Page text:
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Thromb Haemost. 2005 Sep;94(3):537-43.

Drug interactions and risk of acute bleeding leading to hospitalisation or death in patients with chronic atrial fibrillation treated with warfarin.

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  • 1Department of Internal MedicineVI, Clinical Pharmacology and Pharmacoepidemiology, University of Heidelberg, Germany. Christiane.gasse@med.uni-heidelberg.de

Abstract

Although drug interactions with warfarin are an important cause of excessive anticoagulation, their impact on the risk of serious bleeding is unknown. We therefore performed a cohort study and a nested case-control analysis to determine the risk of serious bleeding in 4152 patients (aged 40-84 years) with nonvalvular atrial fibrillation (AF) taking long-term warfarin (> 3 months). The study population was drawn from the UK General Practice Research Database. More than half (58%) of eligible patients used potentially interacting drugs during continuous warfarin treatment. Among 45 identified cases of incident idiopathic bleeds (resulting in hospitalisation within 30 days or death within 7 days) and 143 matched controls, more cases than controls took > or = 1 potentially interacting drug within the preceding 30 days (62.2% vs. 35.7%) and used > 4 drugs (polypharmacy) within the preceding 90 days (80.0% vs. 66.4%). Conditional logistic regression analysis yielded an odds ratio (OR) of 3.4 (95% confidence interval [CI]: 1.4-8.5) for the risk of serious bleeding in patients treated with warfarin and > or = 1 drugs potentially increasing the effect of warfarin vs. warfarin alone adjusted for polypharmacy, diabetes, hypertension, heart failure, and thyroid disease; the adjusted OR for the combined use of warfarin and aspirin vs. warfarin alone was 4.5 (95% CI: 1.1-18.1). We conclude that concurrent use of potentially interacting drugs with warfarin is associated with a 3 to 4.5-fold increased risk of serious bleeding in long-term warfarin users.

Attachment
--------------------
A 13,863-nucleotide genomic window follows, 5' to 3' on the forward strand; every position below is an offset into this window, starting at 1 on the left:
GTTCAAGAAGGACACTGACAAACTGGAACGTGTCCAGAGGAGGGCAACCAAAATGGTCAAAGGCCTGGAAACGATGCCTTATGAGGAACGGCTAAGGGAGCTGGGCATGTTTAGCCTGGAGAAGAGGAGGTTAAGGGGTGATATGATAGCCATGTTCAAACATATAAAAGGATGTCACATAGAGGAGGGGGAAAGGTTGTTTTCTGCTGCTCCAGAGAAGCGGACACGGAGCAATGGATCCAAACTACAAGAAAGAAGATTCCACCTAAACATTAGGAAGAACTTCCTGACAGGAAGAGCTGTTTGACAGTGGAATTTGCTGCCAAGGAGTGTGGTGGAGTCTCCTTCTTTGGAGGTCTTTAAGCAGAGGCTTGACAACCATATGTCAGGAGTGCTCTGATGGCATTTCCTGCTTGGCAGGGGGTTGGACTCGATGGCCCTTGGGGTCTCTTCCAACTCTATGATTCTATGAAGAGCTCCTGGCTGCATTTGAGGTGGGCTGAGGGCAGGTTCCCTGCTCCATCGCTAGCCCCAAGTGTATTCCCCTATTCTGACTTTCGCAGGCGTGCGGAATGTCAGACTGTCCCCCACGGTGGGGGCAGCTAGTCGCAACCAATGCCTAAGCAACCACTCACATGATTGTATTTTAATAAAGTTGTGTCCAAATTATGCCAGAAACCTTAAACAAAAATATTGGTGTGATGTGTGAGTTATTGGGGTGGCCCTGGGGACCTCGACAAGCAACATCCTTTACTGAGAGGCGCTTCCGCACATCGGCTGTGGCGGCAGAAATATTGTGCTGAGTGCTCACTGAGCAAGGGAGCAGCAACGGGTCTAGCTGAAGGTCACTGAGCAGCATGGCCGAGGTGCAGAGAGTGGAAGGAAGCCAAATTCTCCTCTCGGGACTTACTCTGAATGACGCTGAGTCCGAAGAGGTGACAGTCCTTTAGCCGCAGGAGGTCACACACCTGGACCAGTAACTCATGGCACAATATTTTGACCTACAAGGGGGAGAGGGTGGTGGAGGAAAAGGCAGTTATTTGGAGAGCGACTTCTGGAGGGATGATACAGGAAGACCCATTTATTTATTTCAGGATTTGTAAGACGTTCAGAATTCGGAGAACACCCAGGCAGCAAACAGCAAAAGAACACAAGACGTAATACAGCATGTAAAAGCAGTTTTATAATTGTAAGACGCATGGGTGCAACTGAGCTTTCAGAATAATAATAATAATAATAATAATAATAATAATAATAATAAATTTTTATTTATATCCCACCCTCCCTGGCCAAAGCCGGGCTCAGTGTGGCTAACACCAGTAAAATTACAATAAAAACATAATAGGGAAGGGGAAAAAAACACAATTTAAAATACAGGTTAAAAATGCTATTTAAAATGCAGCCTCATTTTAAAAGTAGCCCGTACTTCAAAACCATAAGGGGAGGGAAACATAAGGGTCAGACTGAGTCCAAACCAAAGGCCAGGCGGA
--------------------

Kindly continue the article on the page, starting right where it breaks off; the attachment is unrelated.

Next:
PMID:
16268469
DOI:
10.1160/TH05-03-0166
[PubMed - indexed for MEDLINE]
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